Kip Berman on How Fatherhood Helped Him Go Solo

Kip Berman on How Fatherhood Helped Him Go Solo

As Kip Berman of the Pains of Being Pure at Heart readies himself to have baby number two, he’s also ushering in a new band called The Natvral. He’s been the indie rock jetsetter; now, he’s going for local troubadour.

“At this point, I’m just happy kind of cutting the fat out of music and touring, things that aren’t about writing songs and playing them for people,” Berman tells TIDAL before the recent release of Know Me More, his debut solo EP. “It’s been a real relief for me to just sort of say yes to playing shows in someone’s living room.”

Berman initially formed the Pains of Being Pure at Heart more than 10 years ago in New York City. Their shoegazey, Anglophilic sound soon made them mainstays on indie blogs like Pitchfork and gained them an ample enough following that they could tour internationally — more than once.

Their most recent album, 2017’s The Echo of Pleasure, was recorded before Berman’s first child was born in 2016, and marked a kind of pause in the demanding schedule of a touring band for the front man. The Natvral is all about staying just that: keeping music simple and setups simpler. A boon for Berman, who is expecting his second child this fall.

“Going back to complete and total helplessness with an infant is kind of mentally hard to get back to,” he says. “I don’t know if you ever have anxiety dreams where you were like, ‘Oh no, I’m in college and this term paper is due.’ Then you wake up like, ‘All right! I did it all! And I’m past that.’ Here, that dream is a reality because you have to go back and do it all again.”

Conceptualizing his new project was not quite as harrowing as having another child — in fact it wasn’t harrowing after all, according to Berman. Know Me More was recorded in 2018 in London after the last Pains tour. Producer and friend Andy Savours (My Bloody Valentine) has a studio in the city and offered Berman some recording time if he opted to stick around for a few more days.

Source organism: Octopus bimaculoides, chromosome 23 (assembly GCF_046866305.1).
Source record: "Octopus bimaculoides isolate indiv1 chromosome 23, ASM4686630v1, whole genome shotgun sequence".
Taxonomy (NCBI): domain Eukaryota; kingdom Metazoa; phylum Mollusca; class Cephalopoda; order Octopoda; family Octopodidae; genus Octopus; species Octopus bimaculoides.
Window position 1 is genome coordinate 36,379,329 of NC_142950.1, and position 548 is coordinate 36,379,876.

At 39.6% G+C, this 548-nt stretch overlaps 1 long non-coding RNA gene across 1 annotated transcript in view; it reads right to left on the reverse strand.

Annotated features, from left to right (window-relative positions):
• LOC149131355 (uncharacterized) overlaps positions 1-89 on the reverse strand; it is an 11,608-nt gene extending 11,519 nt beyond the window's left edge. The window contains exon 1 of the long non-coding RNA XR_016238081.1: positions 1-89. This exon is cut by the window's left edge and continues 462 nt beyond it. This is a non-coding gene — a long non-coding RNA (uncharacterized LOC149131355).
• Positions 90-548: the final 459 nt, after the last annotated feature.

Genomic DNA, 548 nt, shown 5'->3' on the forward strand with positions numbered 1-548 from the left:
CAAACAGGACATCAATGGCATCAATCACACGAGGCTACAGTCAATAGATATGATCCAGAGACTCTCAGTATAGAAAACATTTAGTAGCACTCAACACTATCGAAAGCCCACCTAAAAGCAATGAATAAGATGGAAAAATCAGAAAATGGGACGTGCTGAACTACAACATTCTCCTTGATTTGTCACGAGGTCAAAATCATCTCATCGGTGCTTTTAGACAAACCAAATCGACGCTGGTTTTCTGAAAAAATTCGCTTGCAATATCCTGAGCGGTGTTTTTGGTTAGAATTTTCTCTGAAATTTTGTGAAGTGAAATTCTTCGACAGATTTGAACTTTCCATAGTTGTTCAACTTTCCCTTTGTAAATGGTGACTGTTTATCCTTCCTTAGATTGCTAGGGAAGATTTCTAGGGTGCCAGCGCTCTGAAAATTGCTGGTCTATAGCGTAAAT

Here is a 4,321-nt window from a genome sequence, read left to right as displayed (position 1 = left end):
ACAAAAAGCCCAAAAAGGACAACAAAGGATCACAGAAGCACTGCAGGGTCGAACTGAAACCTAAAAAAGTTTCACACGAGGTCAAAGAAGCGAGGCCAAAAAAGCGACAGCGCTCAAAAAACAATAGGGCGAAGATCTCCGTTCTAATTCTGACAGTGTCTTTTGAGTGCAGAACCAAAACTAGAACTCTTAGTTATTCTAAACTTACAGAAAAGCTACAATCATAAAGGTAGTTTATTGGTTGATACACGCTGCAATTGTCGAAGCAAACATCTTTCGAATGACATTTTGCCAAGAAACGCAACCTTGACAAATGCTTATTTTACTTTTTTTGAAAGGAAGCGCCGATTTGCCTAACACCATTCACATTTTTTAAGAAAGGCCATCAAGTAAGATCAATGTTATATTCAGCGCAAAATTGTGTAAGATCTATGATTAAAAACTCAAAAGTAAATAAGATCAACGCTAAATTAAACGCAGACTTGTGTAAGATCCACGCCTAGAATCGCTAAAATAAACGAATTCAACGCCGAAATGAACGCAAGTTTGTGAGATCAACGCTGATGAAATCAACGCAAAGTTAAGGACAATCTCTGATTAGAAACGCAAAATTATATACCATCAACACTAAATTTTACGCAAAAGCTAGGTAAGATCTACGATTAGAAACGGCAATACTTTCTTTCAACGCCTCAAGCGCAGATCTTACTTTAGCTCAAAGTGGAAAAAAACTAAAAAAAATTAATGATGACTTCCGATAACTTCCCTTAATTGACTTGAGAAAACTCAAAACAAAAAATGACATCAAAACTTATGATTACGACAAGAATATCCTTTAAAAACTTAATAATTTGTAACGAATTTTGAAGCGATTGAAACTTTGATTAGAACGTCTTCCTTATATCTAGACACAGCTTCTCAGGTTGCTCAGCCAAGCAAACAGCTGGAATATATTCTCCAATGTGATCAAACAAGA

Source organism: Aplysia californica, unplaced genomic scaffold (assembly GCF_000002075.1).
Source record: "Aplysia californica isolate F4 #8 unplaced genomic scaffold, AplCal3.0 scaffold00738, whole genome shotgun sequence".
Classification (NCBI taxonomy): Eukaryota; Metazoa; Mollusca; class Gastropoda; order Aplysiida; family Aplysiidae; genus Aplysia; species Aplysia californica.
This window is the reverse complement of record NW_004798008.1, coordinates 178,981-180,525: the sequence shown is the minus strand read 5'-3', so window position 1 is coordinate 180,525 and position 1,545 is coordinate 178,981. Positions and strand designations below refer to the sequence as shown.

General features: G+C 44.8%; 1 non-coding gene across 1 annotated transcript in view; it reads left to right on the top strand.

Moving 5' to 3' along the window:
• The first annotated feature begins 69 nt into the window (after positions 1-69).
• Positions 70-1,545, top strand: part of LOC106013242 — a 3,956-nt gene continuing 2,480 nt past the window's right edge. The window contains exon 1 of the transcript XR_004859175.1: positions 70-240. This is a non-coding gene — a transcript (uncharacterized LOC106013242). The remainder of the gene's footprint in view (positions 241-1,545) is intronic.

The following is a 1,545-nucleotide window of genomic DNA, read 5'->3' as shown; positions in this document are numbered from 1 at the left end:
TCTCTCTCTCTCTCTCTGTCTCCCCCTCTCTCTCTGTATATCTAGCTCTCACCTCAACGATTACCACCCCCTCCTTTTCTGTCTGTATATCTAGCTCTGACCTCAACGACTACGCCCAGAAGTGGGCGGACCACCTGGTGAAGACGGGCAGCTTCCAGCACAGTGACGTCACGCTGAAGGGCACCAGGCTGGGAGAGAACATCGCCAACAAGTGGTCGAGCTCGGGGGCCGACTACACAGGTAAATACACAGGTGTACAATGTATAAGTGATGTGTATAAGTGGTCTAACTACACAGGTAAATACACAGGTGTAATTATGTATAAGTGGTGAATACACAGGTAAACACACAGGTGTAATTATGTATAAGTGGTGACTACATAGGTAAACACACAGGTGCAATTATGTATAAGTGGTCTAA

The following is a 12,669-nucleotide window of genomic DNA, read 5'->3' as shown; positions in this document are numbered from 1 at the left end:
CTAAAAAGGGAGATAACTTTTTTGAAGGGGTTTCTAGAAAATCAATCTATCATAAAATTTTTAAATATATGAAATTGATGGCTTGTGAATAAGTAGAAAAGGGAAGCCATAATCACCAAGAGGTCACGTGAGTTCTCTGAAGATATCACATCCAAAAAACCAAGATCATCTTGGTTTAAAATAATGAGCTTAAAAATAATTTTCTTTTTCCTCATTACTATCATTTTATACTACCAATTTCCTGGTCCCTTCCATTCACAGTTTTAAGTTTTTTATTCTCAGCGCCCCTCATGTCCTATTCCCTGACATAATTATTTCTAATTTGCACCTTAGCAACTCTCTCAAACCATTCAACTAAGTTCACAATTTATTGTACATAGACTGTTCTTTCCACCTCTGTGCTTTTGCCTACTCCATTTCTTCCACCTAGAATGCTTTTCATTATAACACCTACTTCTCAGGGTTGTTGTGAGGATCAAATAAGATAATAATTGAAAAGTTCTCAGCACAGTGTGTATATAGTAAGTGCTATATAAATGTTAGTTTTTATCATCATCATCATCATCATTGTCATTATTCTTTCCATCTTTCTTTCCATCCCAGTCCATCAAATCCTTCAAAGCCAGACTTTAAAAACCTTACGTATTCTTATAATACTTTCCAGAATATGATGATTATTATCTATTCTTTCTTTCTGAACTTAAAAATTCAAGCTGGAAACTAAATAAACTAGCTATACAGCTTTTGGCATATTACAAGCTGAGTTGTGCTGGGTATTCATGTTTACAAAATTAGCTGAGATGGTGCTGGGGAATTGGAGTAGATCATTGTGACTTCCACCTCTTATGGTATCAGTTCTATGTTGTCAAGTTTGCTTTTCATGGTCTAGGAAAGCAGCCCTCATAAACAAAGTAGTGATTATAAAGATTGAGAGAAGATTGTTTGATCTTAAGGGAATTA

“The songs were written at home,” Berman says. “I didn’t know how they were going to be recorded, and Andy was like, ‘Well we should just set up a microphone and I’ll plug in the guitar and then you play the song and if you think you’ve done a good job, well, that’s basically it.’”

The duo recorded three original tracks in this stripped-down style — “Know Me More,” “The Violet Hour” and “Home” — the sound leaning more toward that of folksters like Richard Thompson than the Pains’ signature fuzzed-out style. Berman also recorded a cover of Leonard Cohen’s “Suzanne,” partly for his Cohen-loving mother, and partly because, well, they needed one more song.

“It was almost the opposite of running out of time,” he says. “If you’re not doing all those overdubs and trying to get everything perfect, recording actually goes pretty fast. I wrote them, I played them, and it’s like, ‘Oh shit, we had more time. What else do you know?’”

Songs in hand, Berman is looking forward to plugging in and playing around New York and his new home of New Jersey, and then returning to his family — a growing unit that is having no small effect on the kind of music he has now decided to play. His two-and-a-half-year-old daughter picked all the singles for the Pains’ last album, and looks forward to daily drives to daycare with her father, who plays her everything from the Supremes to ABBA on the way to school.

It’s hard to get her out of the car on these mornings, but Berman is happy to put on one more song, regardless of time. “I think it’s really nice and a lot more important than showing up exactly on time at school,” he says.

And that’s the mentality behind The Natvral, too: enjoyment of the music beyond all else.

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